Oahu on Saturday recorded the third straight day of triple-digit new coronavirus cases — fueled in part by a growing outbreak at Halawa Correctional Facility — as the state surpassed 20,000 total infections since start of the pandemic.
“While much of the attention lately has been around vaccines, our metrics are trending in the wrong direction,” Honolulu Mayor Kirk Caldwell said in a tweet. “I know we’re tired, but we cannot ignore this surge.”
Hawaii health officials reported 156 new coronavirus infections statewide, bringing the total since the start of the pandemic to 20,015 cases. The state’s official coronavirus-related death toll remains at 281 with no new deaths noted Saturday.
The new cases include 116 on Oahu, 21 on the Big Island, 14 on Maui, one on Kauai and four Hawaii residents diagnosed outside the state.
Oahu’s case count includes 55 inmates at the Halawa Correctional Facility who tested positive out of 238 recent tests, the state Department of Public Safety reported Saturday. In addition, eight staff members at the facility tested positive.
So far 327 Halawa inmates have tested positive for COVID, all but two of those cases considered active and in medical isolation, DPS said.
“Surge testing, with the assistance of the Department of Health and Hawaii National Guard and Project Vision Hawaii, will continue until there are no new positive cases at the facility,” according to a DPS news release.
Prior outbreaks among Hawaii’s inmate population include 450 cases at Oahu Community Correctional Center, 213 at Waiawa Correctional Facility and 633 at Saguaro Correctional Center in Eloy, Ariz., where one Hawaii inmate died of coronavirus.
As statewide numbers continue to trend upward, Lt. Gov. Josh Green urged Hawaii residents to skip large gatherings during the holidays.
“I need to be clear and direct with all of us across the state. We have to prevent any large spread, and the way to do that is to not have any significant gatherings,” Green said in an Instagram post Saturday. “Please, no large gatherings whatsoever over the Christmas and New Year’s holiday.”
The official state Department of Health coronavirus- related death toll includes 217 fatalities on Oahu, 44 on Hawaii island, 17 on Maui, one on Kauai and two Hawaii residents who died on the mainland.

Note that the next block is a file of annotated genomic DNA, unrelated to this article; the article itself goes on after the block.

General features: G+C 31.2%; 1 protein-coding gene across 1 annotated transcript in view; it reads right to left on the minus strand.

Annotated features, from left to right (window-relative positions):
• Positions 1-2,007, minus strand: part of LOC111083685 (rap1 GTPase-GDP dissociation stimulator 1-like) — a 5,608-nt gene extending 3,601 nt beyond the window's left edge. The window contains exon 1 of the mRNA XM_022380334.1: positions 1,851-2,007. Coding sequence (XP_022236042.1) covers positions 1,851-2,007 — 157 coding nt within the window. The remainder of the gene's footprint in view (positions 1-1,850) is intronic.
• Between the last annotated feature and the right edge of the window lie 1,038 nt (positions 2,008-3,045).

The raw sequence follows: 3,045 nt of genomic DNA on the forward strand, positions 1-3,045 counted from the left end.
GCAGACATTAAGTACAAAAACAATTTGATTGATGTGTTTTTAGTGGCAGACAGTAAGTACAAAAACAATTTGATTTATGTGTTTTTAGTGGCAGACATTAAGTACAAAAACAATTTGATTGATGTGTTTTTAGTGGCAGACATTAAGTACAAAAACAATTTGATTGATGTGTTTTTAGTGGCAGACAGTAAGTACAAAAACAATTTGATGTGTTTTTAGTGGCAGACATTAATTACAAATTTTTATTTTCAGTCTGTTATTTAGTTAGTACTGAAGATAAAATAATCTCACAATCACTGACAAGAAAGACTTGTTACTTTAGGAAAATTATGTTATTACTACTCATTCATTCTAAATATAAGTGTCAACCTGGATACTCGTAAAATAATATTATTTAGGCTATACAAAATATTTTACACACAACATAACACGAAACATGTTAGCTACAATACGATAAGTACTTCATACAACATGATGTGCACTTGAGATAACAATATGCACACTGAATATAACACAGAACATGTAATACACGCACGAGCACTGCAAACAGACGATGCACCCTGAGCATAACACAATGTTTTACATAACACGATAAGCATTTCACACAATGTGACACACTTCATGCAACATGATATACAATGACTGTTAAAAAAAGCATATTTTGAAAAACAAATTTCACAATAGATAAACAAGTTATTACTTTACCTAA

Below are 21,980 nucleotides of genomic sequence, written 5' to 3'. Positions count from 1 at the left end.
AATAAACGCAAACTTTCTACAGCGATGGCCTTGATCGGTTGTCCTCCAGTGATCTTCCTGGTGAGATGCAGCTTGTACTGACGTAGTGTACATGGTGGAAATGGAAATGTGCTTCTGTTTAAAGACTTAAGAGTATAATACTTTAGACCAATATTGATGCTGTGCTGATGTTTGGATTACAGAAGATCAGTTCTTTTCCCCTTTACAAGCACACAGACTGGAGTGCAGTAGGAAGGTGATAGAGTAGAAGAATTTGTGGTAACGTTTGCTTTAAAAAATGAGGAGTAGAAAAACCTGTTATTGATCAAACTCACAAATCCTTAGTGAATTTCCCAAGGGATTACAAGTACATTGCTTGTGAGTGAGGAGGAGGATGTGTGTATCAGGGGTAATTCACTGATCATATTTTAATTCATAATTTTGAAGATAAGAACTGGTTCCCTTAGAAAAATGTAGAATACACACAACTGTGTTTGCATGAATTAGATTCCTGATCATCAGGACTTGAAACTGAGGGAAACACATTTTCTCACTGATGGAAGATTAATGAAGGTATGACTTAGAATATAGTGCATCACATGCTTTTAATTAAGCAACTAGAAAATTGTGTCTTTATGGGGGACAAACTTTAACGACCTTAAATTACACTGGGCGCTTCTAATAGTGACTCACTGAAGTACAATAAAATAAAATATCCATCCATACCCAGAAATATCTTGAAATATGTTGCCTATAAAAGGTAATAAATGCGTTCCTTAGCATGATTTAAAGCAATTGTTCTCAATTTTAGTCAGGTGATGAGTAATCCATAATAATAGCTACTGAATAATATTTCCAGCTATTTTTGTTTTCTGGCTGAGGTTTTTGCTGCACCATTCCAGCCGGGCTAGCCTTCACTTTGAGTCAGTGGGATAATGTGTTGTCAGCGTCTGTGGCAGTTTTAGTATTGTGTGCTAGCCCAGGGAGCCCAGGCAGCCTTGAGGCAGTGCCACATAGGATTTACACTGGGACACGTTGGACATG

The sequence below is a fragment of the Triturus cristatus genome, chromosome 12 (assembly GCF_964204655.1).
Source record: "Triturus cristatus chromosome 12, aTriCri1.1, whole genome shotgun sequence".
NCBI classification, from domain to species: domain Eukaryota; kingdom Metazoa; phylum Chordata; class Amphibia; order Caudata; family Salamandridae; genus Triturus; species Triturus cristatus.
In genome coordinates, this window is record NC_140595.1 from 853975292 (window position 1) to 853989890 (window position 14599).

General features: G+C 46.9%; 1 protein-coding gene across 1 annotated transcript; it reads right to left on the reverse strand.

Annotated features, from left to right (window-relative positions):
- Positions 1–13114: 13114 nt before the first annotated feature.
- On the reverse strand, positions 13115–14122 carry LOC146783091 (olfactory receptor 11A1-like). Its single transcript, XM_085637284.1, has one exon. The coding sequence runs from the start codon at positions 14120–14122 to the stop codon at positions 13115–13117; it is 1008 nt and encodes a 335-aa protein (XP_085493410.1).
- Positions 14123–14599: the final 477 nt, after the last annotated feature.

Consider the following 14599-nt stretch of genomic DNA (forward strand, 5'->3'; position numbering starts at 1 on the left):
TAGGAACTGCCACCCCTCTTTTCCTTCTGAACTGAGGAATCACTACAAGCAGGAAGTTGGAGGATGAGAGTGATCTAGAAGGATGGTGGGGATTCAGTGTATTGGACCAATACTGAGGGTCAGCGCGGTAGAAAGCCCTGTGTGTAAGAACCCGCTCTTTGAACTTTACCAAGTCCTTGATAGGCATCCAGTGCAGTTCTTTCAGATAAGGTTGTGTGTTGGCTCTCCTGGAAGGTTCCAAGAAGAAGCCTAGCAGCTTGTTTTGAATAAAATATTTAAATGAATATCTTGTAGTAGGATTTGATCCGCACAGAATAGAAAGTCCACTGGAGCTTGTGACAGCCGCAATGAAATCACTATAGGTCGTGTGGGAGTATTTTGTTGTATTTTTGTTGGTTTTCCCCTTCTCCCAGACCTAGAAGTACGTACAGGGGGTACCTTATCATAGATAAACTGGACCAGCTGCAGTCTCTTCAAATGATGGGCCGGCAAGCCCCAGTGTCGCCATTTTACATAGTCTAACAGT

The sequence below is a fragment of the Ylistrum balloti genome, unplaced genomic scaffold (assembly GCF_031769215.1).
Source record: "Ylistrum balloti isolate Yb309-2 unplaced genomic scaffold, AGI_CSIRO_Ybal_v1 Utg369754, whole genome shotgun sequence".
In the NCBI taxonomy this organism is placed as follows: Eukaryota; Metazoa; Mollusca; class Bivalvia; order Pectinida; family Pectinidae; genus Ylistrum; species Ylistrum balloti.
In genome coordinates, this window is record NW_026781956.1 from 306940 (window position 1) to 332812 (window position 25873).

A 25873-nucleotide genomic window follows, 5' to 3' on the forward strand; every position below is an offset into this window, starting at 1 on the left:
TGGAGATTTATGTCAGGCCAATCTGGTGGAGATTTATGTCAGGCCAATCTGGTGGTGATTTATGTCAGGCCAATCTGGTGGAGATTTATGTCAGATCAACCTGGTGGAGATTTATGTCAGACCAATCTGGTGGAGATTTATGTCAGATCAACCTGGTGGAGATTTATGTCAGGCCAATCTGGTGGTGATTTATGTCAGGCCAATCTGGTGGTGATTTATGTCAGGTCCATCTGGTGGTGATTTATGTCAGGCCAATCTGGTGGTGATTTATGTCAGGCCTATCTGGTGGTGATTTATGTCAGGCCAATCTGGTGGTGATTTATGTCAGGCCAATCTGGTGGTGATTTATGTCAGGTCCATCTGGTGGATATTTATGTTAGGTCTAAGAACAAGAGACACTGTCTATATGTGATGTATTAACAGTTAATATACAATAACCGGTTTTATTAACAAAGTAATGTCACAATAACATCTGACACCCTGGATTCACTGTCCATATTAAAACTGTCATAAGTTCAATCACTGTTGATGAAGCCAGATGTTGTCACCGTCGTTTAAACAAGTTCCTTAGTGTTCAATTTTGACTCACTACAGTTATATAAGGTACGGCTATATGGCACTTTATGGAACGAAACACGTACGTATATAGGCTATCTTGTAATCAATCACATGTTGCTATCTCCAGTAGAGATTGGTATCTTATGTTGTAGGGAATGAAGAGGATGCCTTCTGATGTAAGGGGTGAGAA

Nationally, the coronavirus death toll was more than 315,000 Saturday with infections rising to over 17.5 million since the start of the pandemic.
The statistics released Saturday reflect new cases reported to the Health Department through 11:59 p.m. Thursday.
Health officials counted 6,046 new COVID-19 test results, for a 2.58% statewide positivity rate.
Saturday’s seven-day average case count for Oahu is 95 and the positivity rate is 3.4%, according to Caldwell.
To move to less- restrictive Tier 3 from the current Tier 2, the seven- day average of new cases must be below 50 on two consecutive Wednesdays. Also, the seven-day average positivity rate must be below 2.5% on those two Wednesdays.
A breakdown of coronavirus cases by island since the start of the outbreak shows 16,876 cases on Oahu, 1,790 in Hawaii County, 760 on Maui, 137 on Kauai, 106 on Lanai and 22 on Molokai. Additionally, 324 Hawaii residents were diagnosed outside the state.
Hawaii health officials said that of the state’s total infection count, 1,529 cases are considered to be active. Health officials say they consider infections reported in the past 14 days to be a “proxy number for active cases.” The number of active cases in the state rose by 40 on Saturday.
By island, Oahu has 1,186 active cases; Maui, 167; the Big Island, 156; Kauai, 17; and Molokai three, according to the latest tally.
Of all the confirmed Hawaii infection cases, 1,405 have required hospitalization, with 11 new hospitalizations reported Saturday by state health officials.
According to the latest information from the department’s Hawaii COVID-19 data dashboard, a total of 60 patients with the virus were in Hawaii hospitals as of noon Friday, with 16 in intensive care units and seven on ventilators.
While vaccinations began last week for health care workers and other priority groups, testing for COVID- 19 is ongoing throughout the state. The University of Hawaii’s Tropical Medicine Clinical Laboratory, along with the Filipino CARES Project and several churches and community organizations, are sponsoring one of the last testing sessions of the year, targeting Filipino communities.
Various churches on Oahu will be holding testing events today at three churches: Co-cathedral St. Theresa in Kalihi, Sacred Hearts in Waianae and Our Lady of Perpetual Help in Ewa Beach. (More information on the events can be found on the Tropical Medicine Clinical Laboratory website.)
As an alternative to invasive nasal swabs, S&G Labs of Hawaii announced that saliva COVID-19 testing will become available starting Monday in Kailua-Kona on Hawaii island. Testing will be available from 5 to 7 p.m. weekdays and 3 to 6 p.m. weekends.